Business needs incentives to invest

Industrialist Sir James Dyson is something of a Marmite character but you certainly cannot fault him for saying it as it is on the economy.

Having listened to Chancellor Jeremy Hunt’s major speech on the economy at the end of last week, I can’t help thinking that the government needs to take heed of Sir James’s wise words.

In essence, Sir James, who of course lives in Gloucestershire, has labelled the government’s economic approach as “short sighted” and “stupid”.

Strong words, but to me there is a ring of truth about them.

Writing in the Daily Telegraph, Sir James said:

“I believe it is not too late for Britain to shake off its Covid inertia, and its dependence on politicians for all the answers.

“There are sensible policies such as research and development tax credits that encourage investment in the UK and the creation of high value jobs and careers.

“But the government seems intent on moving in the opposite direction with the introduction of increasingly suffocating regulation, greater interference with business, and thinking it can impose tax upon tax on companies in the belief that penalising the private sector is a free win at the ballot box.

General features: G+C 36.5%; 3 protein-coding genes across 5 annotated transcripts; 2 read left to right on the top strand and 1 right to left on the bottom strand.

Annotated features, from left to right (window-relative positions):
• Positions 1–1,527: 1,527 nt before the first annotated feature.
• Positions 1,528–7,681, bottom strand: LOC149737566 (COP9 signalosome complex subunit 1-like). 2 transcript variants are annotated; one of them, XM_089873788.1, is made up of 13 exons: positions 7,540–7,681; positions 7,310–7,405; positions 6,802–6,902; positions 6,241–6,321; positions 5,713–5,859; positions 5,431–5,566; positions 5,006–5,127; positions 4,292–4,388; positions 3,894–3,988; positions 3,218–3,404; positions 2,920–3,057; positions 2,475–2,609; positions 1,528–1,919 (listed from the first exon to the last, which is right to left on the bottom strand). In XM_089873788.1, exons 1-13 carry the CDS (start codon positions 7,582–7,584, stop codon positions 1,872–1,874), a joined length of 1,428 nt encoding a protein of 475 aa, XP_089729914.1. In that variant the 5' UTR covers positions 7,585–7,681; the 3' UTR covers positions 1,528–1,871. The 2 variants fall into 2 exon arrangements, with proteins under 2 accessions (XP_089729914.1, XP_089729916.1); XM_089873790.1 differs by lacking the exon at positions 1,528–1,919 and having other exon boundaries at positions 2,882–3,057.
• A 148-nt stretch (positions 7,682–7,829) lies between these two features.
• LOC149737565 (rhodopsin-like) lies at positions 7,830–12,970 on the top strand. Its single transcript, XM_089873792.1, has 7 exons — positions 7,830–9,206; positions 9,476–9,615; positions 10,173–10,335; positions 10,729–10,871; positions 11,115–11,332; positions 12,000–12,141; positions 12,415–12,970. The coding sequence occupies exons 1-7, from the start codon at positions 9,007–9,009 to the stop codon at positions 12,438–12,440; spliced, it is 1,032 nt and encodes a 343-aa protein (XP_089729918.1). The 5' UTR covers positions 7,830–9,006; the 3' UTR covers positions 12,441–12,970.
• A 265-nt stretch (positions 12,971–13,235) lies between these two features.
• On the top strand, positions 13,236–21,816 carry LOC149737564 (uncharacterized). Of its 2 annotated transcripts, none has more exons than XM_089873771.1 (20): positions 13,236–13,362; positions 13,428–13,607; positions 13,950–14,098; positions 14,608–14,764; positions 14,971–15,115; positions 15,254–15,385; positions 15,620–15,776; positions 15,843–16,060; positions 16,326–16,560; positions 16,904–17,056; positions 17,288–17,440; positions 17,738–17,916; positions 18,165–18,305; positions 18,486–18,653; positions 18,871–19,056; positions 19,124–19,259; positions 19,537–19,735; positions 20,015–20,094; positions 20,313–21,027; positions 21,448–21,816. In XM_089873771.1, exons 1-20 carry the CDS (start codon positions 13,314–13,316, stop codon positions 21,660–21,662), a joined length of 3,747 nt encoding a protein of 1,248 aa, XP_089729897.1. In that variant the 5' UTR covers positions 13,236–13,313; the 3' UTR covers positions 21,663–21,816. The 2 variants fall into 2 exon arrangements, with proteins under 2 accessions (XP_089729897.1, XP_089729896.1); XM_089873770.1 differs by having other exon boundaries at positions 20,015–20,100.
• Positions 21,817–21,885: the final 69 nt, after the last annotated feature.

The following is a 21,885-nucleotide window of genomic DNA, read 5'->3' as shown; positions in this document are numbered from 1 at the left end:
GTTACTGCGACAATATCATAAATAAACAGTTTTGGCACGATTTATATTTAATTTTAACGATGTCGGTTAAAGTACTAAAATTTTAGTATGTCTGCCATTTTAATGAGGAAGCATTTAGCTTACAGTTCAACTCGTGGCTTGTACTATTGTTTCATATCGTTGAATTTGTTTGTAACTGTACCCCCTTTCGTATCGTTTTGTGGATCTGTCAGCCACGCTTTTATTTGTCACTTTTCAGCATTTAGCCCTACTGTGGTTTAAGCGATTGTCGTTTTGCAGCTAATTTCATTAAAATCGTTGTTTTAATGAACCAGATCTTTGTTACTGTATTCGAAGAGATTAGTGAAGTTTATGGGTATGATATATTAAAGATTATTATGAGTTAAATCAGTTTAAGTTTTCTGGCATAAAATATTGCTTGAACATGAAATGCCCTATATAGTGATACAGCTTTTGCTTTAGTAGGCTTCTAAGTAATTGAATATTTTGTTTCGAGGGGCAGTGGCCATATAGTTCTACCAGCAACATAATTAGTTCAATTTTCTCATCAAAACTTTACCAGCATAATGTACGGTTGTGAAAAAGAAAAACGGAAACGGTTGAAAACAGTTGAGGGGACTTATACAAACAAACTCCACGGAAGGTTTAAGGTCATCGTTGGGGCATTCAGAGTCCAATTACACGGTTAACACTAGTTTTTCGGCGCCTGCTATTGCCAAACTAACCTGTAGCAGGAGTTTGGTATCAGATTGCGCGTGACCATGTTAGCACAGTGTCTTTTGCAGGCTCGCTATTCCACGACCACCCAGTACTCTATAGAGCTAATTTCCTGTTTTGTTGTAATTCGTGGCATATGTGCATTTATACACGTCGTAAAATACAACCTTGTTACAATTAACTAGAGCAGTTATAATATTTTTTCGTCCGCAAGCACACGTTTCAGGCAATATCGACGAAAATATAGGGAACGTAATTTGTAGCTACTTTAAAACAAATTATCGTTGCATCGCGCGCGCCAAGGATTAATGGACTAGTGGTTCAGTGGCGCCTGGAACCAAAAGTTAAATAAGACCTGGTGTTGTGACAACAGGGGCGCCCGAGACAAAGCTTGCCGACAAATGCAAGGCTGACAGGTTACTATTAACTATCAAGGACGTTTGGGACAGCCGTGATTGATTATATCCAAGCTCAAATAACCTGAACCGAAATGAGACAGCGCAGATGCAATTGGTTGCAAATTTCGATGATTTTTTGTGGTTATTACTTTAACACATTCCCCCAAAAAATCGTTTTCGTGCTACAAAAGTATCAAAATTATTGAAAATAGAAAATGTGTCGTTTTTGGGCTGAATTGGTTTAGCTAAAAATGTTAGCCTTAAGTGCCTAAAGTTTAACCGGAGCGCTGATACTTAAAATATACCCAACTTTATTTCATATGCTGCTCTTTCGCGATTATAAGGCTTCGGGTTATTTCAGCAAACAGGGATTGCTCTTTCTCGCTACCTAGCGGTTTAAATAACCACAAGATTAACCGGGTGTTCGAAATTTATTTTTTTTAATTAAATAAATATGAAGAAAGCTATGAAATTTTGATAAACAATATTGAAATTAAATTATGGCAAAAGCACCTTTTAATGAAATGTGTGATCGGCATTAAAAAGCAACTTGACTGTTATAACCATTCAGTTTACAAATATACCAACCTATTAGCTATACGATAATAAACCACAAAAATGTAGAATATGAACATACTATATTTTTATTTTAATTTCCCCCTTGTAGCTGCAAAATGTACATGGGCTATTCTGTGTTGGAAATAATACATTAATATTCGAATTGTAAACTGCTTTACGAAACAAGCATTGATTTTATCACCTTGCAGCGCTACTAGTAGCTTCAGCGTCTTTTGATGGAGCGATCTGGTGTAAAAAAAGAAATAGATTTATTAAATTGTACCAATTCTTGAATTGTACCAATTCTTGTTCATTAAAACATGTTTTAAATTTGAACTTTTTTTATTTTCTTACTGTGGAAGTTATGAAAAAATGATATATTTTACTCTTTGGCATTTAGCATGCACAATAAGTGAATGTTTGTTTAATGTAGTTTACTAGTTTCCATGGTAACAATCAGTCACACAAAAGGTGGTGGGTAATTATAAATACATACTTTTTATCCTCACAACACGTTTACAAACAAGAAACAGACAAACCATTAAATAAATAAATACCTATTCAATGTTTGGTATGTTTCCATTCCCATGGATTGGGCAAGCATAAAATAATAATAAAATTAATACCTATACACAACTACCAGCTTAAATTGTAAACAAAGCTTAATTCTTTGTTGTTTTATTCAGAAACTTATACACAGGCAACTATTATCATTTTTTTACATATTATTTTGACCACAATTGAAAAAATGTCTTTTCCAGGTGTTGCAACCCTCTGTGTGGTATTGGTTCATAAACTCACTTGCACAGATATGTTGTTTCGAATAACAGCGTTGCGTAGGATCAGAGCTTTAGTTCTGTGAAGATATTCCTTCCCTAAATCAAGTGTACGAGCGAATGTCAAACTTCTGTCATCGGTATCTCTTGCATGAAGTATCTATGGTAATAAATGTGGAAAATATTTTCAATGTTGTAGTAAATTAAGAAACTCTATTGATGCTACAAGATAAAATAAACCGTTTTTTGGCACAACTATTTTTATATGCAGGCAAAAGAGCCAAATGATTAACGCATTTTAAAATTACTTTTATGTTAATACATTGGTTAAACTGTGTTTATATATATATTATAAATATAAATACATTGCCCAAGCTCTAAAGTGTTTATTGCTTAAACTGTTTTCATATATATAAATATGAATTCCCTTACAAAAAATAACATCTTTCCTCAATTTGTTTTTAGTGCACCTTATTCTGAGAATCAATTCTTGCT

“This is short-sighted as it is stupid”.

What I do welcome from the Chancellor’s statement last week is that business should benefit first from any planned tax cuts.

But how long will business have to wait for some of these benefits?

It is unusual for a Chancellor to make a keynote speech like this just six weeks before his March budget.

Why did he do it? My guess it was to lower expectations about possible tax cuts.

The Chancellor said his budget would be about the “plumbing” of the economy designed to boost growth over the long term by attracting the industries of the future.

To me, that seems to be an unattractive recipe to serve up to business which needs to see incentives to invest for growth far more quickly.